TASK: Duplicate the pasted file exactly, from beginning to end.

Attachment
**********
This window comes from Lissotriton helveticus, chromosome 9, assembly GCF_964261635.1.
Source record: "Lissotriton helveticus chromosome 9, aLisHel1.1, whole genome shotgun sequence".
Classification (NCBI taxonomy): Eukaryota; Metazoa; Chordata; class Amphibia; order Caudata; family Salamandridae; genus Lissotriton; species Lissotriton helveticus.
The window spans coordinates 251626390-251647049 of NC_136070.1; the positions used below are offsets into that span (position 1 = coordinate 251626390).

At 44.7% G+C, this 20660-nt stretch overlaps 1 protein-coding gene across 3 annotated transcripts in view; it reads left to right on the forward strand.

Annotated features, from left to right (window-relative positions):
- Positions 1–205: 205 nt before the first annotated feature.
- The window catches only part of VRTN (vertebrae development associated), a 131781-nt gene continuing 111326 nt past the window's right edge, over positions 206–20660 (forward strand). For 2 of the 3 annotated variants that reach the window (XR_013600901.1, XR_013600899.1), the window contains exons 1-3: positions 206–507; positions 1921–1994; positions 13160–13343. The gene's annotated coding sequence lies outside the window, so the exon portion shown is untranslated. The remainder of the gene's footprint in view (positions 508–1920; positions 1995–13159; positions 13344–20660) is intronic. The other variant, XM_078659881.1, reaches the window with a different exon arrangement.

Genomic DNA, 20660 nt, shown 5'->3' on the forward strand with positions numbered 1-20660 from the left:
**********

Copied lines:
This window comes from Lissotriton helveticus, chromosome 9, assembly GCF_964261635.1.
Source record: "Lissotriton helveticus chromosome 9, aLisHel1.1, whole genome shotgun sequence".
Classification (NCBI taxonomy): Eukaryota; Metazoa; Chordata; class Amphibia; order Caudata; family Salamandridae; genus Lissotriton; species Lissotriton helveticus.
The window spans coordinates 251626390-251647049 of NC_136070.1; the positions used below are offsets into that span (position 1 = coordinate 251626390).

At 44.7% G+C, this 20660-nt stretch overlaps 1 protein-coding gene across 3 annotated transcripts in view; it reads left to right on the forward strand.

Annotated features, from left to right (window-relative positions):
- Positions 1–205: 205 nt before the first annotated feature.
- The window catches only part of VRTN (vertebrae development associated), a 131781-nt gene continuing 111326 nt past the window's right edge, over positions 206–20660 (forward strand). For 2 of the 3 annotated variants that reach the window (XR_013600901.1, XR_013600899.1), the window contains exons 1-3: positions 206–507; positions 1921–1994; positions 13160–13343. The gene's annotated coding sequence lies outside the window, so the exon portion shown is untranslated. The remainder of the gene's footprint in view (positions 508–1920; positions 1995–13159; positions 13344–20660) is intronic. The other variant, XM_078659881.1, reaches the window with a different exon arrangement.

Genomic DNA, 20660 nt, shown 5'->3' on the forward strand with positions numbered 1-20660 from the left: